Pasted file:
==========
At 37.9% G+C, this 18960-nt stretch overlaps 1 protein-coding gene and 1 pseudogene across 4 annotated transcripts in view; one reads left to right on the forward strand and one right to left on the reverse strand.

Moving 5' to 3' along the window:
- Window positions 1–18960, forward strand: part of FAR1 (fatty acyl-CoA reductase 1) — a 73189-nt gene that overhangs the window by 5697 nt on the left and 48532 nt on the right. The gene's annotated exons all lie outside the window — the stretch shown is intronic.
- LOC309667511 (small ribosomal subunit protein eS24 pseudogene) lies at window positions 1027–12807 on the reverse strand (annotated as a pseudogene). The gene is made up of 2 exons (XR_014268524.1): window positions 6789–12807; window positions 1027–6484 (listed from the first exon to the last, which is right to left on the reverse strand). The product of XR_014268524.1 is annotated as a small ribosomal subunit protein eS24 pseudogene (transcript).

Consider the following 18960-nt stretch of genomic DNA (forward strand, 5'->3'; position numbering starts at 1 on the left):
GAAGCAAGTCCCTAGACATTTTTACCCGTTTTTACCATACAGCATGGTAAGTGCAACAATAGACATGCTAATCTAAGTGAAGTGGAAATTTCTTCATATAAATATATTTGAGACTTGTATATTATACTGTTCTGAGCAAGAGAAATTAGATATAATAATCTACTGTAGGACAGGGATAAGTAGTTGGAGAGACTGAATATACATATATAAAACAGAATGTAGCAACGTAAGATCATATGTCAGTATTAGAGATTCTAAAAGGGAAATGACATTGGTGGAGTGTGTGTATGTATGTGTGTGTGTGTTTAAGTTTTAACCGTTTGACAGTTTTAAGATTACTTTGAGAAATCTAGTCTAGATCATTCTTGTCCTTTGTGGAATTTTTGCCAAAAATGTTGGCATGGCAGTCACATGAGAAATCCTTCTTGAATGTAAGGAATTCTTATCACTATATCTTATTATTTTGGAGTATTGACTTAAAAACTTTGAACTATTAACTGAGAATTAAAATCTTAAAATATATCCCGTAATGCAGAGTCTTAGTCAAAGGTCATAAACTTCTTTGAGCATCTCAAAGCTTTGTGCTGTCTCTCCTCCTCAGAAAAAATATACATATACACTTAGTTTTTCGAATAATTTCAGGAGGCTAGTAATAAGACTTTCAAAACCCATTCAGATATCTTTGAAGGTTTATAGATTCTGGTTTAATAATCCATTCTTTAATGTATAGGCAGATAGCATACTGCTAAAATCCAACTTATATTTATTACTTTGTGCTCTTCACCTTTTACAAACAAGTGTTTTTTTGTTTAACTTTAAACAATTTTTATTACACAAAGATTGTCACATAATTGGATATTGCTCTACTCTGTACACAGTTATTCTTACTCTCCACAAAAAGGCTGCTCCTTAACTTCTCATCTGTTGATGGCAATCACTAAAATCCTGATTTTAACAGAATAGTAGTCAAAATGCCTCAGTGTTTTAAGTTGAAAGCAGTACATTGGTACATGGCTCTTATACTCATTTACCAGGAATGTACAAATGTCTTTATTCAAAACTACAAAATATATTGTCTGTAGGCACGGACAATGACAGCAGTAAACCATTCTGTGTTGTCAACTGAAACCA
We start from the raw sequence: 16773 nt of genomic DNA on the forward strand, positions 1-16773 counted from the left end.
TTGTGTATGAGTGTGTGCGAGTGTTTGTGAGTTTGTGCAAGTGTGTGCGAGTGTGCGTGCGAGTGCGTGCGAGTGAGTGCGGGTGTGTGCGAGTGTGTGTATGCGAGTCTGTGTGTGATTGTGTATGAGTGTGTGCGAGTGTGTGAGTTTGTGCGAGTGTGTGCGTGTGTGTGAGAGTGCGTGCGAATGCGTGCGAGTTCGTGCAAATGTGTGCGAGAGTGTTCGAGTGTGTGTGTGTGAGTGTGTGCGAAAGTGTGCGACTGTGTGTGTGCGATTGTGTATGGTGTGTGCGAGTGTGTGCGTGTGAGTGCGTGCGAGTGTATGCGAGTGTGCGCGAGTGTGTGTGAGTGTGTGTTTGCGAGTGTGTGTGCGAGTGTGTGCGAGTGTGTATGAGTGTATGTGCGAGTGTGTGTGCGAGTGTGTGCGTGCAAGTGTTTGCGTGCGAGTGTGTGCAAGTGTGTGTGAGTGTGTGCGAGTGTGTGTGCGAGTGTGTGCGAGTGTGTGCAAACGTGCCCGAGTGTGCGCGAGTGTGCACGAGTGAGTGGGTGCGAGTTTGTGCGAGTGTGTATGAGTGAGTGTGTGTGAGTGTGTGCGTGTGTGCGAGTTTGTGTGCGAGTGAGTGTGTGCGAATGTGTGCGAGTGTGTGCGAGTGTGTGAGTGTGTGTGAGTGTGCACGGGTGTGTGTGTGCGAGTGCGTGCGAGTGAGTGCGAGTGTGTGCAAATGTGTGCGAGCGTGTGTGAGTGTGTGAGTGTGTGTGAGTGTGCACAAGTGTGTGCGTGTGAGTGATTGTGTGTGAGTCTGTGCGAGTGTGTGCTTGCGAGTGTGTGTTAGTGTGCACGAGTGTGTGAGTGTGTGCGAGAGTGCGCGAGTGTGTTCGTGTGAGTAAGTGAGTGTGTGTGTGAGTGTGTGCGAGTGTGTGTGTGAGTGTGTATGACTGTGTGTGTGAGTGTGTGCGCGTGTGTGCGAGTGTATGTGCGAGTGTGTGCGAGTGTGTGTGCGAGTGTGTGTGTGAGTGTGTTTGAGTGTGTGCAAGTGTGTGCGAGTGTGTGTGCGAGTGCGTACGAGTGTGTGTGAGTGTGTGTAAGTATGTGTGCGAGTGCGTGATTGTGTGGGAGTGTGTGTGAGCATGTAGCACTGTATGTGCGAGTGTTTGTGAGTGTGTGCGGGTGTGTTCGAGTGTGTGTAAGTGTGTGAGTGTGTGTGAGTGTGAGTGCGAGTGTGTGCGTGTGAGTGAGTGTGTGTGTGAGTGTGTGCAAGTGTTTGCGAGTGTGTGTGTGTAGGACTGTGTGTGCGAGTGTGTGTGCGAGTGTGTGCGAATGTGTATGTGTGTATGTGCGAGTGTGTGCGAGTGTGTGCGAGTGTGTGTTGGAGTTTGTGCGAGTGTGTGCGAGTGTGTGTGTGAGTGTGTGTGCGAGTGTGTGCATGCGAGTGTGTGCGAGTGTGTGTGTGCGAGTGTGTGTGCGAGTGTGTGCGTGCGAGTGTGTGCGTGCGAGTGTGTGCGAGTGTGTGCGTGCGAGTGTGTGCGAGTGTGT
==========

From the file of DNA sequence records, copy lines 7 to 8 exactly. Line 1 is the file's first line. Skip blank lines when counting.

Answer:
We start from the raw sequence: 16773 nt of genomic DNA on the forward strand, positions 1-16773 counted from the left end.
TTGTGTATGAGTGTGTGCGAGTGTTTGTGAGTTTGTGCAAGTGTGTGCGAGTGTGCGTGCGAGTGCGTGCGAGTGAGTGCGGGTGTGTGCGAGTGTGTGTATGCGAGTCTGTGTGTGATTGTGTATGAGTGTGTGCGAGTGTGTGAGTTTGTGCGAGTGTGTGCGTGTGTGTGAGAGTGCGTGCGAATGCGTGCGAGTTCGTGCAAATGTGTGCGAGAGTGTTCGAGTGTGTGTGTGTGAGTGTGTGCGAAAGTGTGCGACTGTGTGTGTGCGATTGTGTATGGTGTGTGCGAGTGTGTGCGTGTGAGTGCGTGCGAGTGTATGCGAGTGTGCGCGAGTGTGTGTGAGTGTGTGTTTGCGAGTGTGTGTGCGAGTGTGTGCGAGTGTGTATGAGTGTATGTGCGAGTGTGTGTGCGAGTGTGTGCGTGCAAGTGTTTGCGTGCGAGTGTGTGCAAGTGTGTGTGAGTGTGTGCGAGTGTGTGTGCGAGTGTGTGCGAGTGTGTGCAAACGTGCCCGAGTGTGCGCGAGTGTGCACGAGTGAGTGGGTGCGAGTTTGTGCGAGTGTGTATGAGTGAGTGTGTGTGAGTGTGTGCGTGTGTGCGAGTTTGTGTGCGAGTGAGTGTGTGCGAATGTGTGCGAGTGTGTGCGAGTGTGTGAGTGTGTGTGAGTGTGCACGGGTGTGTGTGTGCGAGTGCGTGCGAGTGAGTGCGAGTGTGTGCAAATGTGTGCGAGCGTGTGTGAGTGTGTGAGTGTGTGTGAGTGTGCACAAGTGTGTGCGTGTGAGTGATTGTGTGTGAGTCTGTGCGAGTGTGTGCTTGCGAGTGTGTGTTAGTGTGCACGAGTGTGTGAGTGTGTGCGAGAGTGCGCGAGTGTGTTCGTGTGAGTAAGTGAGTGTGTGTGTGAGTGTGTGCGAGTGTGTGTGTGAGTGTGTATGACTGTGTGTGTGAGTGTGTGCGCGTGTGTGCGAGTGTATGTGCGAGTGTGTGCGAGTGTGTGTGCGAGTGTGTGTGTGAGTGTGTTTGAGTGTGTGCAAGTGTGTGCGAGTGTGTGTGCGAGTGCGTACGAGTGTGTGTGAGTGTGTGTAAGTATGTGTGCGAGTGCGTGATTGTGTGGGAGTGTGTGTGAGCATGTAGCACTGTATGTGCGAGTGTTTGTGAGTGTGTGCGGGTGTGTTCGAGTGTGTGTAAGTGTGTGAGTGTGTGTGAGTGTGAGTGCGAGTGTGTGCGTGTGAGTGAGTGTGTGTGTGAGTGTGTGCAAGTGTTTGCGAGTGTGTGTGTGTAGGACTGTGTGTGCGAGTGTGTGTGCGAGTGTGTGCGAATGTGTATGTGTGTATGTGCGAGTGTGTGCGAGTGTGTGCGAGTGTGTGTTGGAGTTTGTGCGAGTGTGTGCGAGTGTGTGTGTGAGTGTGTGTGCGAGTGTGTGCATGCGAGTGTGTGCGAGTGTGTGTGTGCGAGTGTGTGTGCGAGTGTGTGCGTGCGAGTGTGTGCGTGCGAGTGTGTGCGAGTGTGTGCGTGCGAGTGTGTGCGAGTGTGT